LSU transfer Trey Palmer and senior Omar Manning all but had the day off. New Mexico State transfer Isaiah Garcia-Castaneda did have the day off. Oliver Martin grabbed one ball. Alante Brown caught none. The top receivers were not the highlight of the game, but some younger players showed well.
Young tight ends did too. Rollins and redshirt freshman tight end Nate Boerkircher finished the game with four and two catches. With arguably the top four tight ends out due to injury, the two younger Huskers stepped up.
A lot will be expected out of the tight ends in the new offensive scheme.
OFFENSIVE LINE – C+
The offensive struggles in the first half could have been because the offense was not attacking, nor showing much, but the line playing without sophomore tackles Teddy Prochazka and Turner Corcoran definitely did not help. New offensive line coach Donovan Raiola will need to get this group up to speed once fall rolls around.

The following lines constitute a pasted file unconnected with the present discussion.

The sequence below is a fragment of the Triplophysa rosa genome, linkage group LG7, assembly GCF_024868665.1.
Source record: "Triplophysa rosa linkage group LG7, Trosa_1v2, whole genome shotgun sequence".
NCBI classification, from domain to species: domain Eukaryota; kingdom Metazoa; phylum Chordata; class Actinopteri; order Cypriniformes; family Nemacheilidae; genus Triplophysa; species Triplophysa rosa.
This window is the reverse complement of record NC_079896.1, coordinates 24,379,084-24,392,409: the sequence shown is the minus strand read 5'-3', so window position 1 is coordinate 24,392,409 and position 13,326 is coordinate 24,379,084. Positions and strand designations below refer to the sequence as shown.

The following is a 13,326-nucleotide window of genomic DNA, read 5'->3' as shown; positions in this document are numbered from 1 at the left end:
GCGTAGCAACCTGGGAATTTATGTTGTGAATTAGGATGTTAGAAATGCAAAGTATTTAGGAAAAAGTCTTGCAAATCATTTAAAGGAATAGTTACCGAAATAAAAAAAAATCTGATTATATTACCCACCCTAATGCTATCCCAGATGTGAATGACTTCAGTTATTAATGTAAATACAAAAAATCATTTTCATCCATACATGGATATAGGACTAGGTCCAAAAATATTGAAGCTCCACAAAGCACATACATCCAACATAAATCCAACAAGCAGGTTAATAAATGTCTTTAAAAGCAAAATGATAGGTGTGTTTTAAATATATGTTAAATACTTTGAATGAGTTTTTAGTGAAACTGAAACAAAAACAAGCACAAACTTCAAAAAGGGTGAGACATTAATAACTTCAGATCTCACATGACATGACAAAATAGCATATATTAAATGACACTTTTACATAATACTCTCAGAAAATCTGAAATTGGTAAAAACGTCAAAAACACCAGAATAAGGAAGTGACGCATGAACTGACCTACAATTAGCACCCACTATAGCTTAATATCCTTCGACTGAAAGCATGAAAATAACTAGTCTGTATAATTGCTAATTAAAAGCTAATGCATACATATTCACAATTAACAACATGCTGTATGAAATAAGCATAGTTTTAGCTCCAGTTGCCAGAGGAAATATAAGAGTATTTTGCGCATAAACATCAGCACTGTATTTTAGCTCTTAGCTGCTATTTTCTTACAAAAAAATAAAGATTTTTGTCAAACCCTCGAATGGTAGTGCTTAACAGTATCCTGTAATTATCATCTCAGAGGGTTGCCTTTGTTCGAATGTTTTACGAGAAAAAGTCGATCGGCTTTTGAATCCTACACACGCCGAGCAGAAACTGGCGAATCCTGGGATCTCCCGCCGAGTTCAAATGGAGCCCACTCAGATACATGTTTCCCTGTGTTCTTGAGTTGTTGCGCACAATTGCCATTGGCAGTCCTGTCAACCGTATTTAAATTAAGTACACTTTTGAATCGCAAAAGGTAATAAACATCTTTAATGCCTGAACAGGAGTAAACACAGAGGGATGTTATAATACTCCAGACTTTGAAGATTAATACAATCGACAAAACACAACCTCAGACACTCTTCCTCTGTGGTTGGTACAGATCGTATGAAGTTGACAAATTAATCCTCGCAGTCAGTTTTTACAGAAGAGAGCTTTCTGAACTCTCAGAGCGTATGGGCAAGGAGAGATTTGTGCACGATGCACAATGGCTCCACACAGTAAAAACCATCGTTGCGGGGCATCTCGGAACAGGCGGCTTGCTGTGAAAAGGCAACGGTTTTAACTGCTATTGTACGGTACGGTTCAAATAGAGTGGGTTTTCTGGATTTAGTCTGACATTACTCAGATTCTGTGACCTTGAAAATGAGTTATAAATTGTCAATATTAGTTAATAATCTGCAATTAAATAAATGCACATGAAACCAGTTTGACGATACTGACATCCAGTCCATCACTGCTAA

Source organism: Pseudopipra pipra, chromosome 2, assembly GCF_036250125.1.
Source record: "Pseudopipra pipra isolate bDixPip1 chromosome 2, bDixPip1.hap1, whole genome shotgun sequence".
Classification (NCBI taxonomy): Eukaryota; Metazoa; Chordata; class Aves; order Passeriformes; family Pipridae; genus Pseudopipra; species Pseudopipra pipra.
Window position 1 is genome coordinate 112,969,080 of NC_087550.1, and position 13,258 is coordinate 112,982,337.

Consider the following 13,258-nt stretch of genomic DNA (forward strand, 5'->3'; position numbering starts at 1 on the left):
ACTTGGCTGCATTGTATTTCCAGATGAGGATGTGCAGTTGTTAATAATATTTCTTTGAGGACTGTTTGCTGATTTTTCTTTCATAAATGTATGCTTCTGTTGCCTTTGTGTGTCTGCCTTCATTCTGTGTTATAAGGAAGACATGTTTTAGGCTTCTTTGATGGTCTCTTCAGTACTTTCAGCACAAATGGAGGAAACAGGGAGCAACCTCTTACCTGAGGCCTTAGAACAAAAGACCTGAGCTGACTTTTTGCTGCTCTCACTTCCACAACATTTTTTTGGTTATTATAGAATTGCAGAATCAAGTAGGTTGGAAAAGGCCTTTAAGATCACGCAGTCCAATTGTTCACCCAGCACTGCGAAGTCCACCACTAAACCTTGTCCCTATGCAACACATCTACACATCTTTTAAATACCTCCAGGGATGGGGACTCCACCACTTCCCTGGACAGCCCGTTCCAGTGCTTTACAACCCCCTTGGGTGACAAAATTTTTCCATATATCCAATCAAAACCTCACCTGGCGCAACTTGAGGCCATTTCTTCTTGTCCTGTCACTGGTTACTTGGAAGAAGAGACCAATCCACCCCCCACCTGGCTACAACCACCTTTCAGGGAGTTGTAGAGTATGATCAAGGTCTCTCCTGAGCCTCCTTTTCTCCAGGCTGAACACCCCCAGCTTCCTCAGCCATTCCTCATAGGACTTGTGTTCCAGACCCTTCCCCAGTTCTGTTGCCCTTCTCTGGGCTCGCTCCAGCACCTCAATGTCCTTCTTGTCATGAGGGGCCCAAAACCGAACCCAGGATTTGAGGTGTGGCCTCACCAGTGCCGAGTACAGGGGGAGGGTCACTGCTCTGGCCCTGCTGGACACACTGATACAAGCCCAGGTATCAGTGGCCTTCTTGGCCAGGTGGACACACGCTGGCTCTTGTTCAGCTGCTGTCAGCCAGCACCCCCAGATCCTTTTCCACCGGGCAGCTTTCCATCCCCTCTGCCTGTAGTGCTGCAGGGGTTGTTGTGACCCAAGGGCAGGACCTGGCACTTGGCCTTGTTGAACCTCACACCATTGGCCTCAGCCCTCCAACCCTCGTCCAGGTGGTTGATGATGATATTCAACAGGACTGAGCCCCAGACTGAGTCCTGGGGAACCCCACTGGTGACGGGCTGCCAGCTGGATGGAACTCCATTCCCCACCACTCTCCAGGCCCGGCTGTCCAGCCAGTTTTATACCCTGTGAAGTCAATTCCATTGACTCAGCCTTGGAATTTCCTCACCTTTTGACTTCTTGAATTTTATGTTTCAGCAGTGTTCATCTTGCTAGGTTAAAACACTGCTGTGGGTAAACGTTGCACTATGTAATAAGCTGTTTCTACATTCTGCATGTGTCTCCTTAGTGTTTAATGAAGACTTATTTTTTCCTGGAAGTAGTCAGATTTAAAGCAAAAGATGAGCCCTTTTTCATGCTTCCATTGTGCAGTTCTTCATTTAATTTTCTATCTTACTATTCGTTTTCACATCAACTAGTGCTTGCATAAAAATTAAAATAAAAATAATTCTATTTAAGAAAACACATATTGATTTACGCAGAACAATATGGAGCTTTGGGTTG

The line’s pass protection is what brought down its grade. The run blocking seemed to be coming along nicely. As the game went on, the run game started to show. That might be because the thud drills were over, but still, there was some good work being done.
DEFENSIVE LINE – A
The defensive front applied constant pressure and did a good job of shedding blockers and clogging holes in the first half.